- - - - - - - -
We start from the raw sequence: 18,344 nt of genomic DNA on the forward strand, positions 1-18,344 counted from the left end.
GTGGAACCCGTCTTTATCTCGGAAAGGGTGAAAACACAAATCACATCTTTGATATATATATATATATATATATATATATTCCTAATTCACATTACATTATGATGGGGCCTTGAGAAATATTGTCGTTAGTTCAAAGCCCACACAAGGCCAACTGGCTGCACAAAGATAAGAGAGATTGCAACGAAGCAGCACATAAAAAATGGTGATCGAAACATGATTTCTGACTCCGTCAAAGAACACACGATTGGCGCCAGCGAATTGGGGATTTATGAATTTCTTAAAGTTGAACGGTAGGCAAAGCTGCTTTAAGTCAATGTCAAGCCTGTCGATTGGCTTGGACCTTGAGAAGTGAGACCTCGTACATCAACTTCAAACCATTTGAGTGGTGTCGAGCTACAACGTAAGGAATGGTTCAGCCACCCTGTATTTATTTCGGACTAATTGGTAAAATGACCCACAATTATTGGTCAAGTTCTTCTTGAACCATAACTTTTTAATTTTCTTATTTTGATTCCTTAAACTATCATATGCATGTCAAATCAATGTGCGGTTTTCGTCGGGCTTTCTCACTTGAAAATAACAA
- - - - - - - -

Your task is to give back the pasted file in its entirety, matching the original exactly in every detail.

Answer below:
We start from the raw sequence: 18,344 nt of genomic DNA on the forward strand, positions 1-18,344 counted from the left end.
GTGGAACCCGTCTTTATCTCGGAAAGGGTGAAAACACAAATCACATCTTTGATATATATATATATATATATATATATATTCCTAATTCACATTACATTATGATGGGGCCTTGAGAAATATTGTCGTTAGTTCAAAGCCCACACAAGGCCAACTGGCTGCACAAAGATAAGAGAGATTGCAACGAAGCAGCACATAAAAAATGGTGATCGAAACATGATTTCTGACTCCGTCAAAGAACACACGATTGGCGCCAGCGAATTGGGGATTTATGAATTTCTTAAAGTTGAACGGTAGGCAAAGCTGCTTTAAGTCAATGTCAAGCCTGTCGATTGGCTTGGACCTTGAGAAGTGAGACCTCGTACATCAACTTCAAACCATTTGAGTGGTGTCGAGCTACAACGTAAGGAATGGTTCAGCCACCCTGTATTTATTTCGGACTAATTGGTAAAATGACCCACAATTATTGGTCAAGTTCTTCTTGAACCATAACTTTTTAATTTTCTTATTTTGATTCCTTAAACTATCATATGCATGTCAAATCAATGTGCGGTTTTCGTCGGGCTTTCTCACTTGAAAATAACAA